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Ex-brothel turns temporary gallery

Gina Fairley

RMIT partners with STREAT to transform Melbourne’s Cromwell Manor.
Ex-brothel turns temporary gallery

Who’d have thought a brothel, a social enterprise and one of the country's leading educational institutions would come together on a project that creatively fuses artists, architects and designers?

RMIT is partnering with the STREAT - a social enterprise that provides homeless youth with the life skills, work experience and training they need to start a career in hospitality – to stage the site occupation of a former brothel in Collingwood with an exhibition titled MANORISMS.

Formerly a five star bordello, Cromwell Manor was known for its themed rooms designed ‘to heighten the pleasure of the imagination’. The brothel was abandoned in a hurry around July last year, and has remained dormant since – entirely furnished – a kind of surreal stage set waiting for characters to emerge from its wings.

Rosie Scott, curator of the exhibition, described, The circumstances of the abandoning of the brothel are somewhat of a mystery. There are rumours of a police raid, but we don't know if it might have been for drugs or illegal workers or practices, or perhaps there wasn't a raid at all.’

She continued, ‘The site was left with all its beds made, still with a carefully folded towel and mintie on top awaiting the next client, tea cups left washed in the dish drainer, cigarette butts in ashtrays. There is a separate office building out the back where the scene was quite different. The office was in disarray, with papers and paraphernalia strewn everywhere, suggesting some kind of frantic search or abandon ship moment.’

Scott and fellow RMIT Architecture & Design PhD candidates Louisa King, James Carey and Phoebe Whitman, together with 19 undergraduate students at RMIT have transformed the site during this period of transition, a project that 'has been given ethics approval by RMIT as a PhD research project'.

Scott added, I guess we aren't removing voyeurism from the experience the site produces for viewers, but rather the works frame voyeurism in some ways, and we have to reserve or remove judgments (if that is possible, it probably isn't).’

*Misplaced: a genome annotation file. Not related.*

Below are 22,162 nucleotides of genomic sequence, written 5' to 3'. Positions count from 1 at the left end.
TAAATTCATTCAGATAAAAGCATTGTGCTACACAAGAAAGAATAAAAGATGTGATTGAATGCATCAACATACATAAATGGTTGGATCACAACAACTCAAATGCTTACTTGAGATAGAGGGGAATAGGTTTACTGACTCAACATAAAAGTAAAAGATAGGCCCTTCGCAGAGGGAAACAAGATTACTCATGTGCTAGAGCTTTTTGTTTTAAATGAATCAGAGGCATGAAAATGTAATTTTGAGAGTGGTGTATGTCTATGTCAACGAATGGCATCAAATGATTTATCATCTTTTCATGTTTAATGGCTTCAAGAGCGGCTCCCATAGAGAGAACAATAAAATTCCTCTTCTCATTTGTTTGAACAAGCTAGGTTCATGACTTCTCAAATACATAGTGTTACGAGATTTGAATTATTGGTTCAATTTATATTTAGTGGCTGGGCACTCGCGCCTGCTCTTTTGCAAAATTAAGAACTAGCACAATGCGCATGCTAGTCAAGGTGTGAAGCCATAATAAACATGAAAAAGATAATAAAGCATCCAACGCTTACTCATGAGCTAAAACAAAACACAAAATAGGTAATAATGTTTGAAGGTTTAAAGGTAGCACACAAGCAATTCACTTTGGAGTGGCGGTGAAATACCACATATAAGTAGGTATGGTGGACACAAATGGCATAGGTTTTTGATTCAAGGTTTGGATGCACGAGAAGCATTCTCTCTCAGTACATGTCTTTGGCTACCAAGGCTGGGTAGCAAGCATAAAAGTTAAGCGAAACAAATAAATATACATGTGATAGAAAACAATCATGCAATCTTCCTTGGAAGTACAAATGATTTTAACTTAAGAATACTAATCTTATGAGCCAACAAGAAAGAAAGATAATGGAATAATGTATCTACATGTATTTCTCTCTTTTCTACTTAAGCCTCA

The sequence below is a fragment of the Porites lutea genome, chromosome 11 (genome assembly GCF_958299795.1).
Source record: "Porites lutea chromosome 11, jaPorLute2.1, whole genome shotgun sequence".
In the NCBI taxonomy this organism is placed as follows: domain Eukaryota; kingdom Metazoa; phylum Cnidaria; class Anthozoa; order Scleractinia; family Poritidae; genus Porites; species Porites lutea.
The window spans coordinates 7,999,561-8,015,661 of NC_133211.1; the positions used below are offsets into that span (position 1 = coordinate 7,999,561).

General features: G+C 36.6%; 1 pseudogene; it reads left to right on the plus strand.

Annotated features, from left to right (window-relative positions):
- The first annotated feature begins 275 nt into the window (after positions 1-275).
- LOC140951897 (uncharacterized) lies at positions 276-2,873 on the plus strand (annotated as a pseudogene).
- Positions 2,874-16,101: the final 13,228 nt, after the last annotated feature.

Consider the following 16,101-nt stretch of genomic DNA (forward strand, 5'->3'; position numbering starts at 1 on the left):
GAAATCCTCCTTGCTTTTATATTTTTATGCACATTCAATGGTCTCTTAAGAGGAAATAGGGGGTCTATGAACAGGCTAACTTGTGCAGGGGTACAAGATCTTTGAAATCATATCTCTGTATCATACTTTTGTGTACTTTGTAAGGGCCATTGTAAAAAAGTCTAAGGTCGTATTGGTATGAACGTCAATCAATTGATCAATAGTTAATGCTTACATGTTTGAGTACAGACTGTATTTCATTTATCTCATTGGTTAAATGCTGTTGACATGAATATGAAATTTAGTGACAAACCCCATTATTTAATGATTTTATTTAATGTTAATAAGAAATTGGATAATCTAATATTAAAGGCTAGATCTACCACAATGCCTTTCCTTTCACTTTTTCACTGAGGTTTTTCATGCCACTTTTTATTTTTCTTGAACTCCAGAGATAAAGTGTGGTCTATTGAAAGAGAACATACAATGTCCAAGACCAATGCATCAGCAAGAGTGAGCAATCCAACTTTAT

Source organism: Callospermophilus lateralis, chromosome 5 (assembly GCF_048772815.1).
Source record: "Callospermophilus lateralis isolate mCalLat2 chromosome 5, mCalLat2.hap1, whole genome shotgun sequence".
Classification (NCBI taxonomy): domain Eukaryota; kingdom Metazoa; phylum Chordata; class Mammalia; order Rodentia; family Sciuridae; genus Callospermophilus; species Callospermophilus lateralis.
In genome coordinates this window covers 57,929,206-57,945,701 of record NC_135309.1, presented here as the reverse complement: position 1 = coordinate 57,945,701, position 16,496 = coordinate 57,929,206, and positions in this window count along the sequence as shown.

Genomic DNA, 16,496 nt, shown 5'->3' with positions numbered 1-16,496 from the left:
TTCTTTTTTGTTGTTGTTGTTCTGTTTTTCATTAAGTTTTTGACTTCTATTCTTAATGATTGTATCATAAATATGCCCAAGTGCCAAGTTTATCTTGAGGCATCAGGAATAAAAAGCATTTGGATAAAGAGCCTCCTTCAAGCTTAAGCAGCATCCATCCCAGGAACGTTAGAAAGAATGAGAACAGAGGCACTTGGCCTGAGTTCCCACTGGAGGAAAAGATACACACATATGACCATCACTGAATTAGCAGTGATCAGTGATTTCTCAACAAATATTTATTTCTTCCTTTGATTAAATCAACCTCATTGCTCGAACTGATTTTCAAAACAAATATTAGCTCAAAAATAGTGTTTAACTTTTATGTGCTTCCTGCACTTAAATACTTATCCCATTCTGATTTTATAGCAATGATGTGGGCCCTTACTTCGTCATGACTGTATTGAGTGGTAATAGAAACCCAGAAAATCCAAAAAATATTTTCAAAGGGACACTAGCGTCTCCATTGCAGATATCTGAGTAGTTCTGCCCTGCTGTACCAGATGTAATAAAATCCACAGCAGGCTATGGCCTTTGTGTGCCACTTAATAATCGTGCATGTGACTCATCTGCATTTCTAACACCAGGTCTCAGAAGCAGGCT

Among the lead installations is James Carey's Fantasy Fees Apply which addresses the vertical qualities of the largest bedroom in the brothel, removing the bed and cutting away its footprint to expose the floor, reflected in the mirror that hung over the bed zone.

Phoebe Whitman's spatial video uses the numerous existing televisions and surveillance cameras in the site, relaying real time footage and video pieces to link the rooms.

Scott’s work plays with the blackened windows, turning one of the rooms into a camera obscura, projecting the outside world onto the interior surfaces.


Site-responsive work, Peep Show by Rosie Scott

Scott said, ‘This painting with light offers an inverted 'peep' between inside and outside, and encourages a slowing down and attentiveness in the viewer.’ 

This heritage listed building was obtained by STREAT with the plan to demolish, in part, and redevelop the manor to meet its future use as a cafe / skills centre for disadvantaged youth. The exhibition continues until 2 November. 

Image: Rebecca Scott's site-responsive installation. Courtesy the artist.



66 Cromwell St, Collingwood Melbourne

Wednesday – Saturday 11 am – 4pm

18 October to 2 November, 2013

About the author

Gina Fairley covers the Visual Arts nationally for ArtsHub. Based in Sydney you can follow her on Twitter @ginafairley and Instagram at fairleygina.